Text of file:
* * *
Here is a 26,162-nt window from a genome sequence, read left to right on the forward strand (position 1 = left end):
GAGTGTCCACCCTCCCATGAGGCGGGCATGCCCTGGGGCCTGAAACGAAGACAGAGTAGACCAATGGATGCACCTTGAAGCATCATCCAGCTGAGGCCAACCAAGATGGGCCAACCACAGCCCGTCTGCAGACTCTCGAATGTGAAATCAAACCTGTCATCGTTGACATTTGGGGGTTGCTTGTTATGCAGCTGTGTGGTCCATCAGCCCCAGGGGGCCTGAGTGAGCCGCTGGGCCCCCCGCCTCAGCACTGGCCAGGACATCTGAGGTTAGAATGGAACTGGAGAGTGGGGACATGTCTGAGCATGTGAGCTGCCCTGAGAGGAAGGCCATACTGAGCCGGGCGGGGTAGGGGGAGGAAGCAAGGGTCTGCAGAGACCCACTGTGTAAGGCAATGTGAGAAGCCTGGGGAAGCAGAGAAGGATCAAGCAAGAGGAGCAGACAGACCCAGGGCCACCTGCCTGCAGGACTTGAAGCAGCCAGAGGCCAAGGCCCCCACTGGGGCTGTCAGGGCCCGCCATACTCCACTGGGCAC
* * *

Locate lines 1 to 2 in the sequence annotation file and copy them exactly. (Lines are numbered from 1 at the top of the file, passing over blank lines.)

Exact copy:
Here is a 26,162-nt window from a genome sequence, read left to right on the forward strand (position 1 = left end):
GAGTGTCCACCCTCCCATGAGGCGGGCATGCCCTGGGGCCTGAAACGAAGACAGAGTAGACCAATGGATGCACCTTGAAGCATCATCCAGCTGAGGCCAACCAAGATGGGCCAACCACAGCCCGTCTGCAGACTCTCGAATGTGAAATCAAACCTGTCATCGTTGACATTTGGGGGTTGCTTGTTATGCAGCTGTGTGGTCCATCAGCCCCAGGGGGCCTGAGTGAGCCGCTGGGCCCCCCGCCTCAGCACTGGCCAGGACATCTGAGGTTAGAATGGAACTGGAGAGTGGGGACATGTCTGAGCATGTGAGCTGCCCTGAGAGGAAGGCCATACTGAGCCGGGCGGGGTAGGGGGAGGAAGCAAGGGTCTGCAGAGACCCACTGTGTAAGGCAATGTGAGAAGCCTGGGGAAGCAGAGAAGGATCAAGCAAGAGGAGCAGACAGACCCAGGGCCACCTGCCTGCAGGACTTGAAGCAGCCAGAGGCCAAGGCCCCCACTGGGGCTGTCAGGGCCCGCCATACTCCACTGGGCAC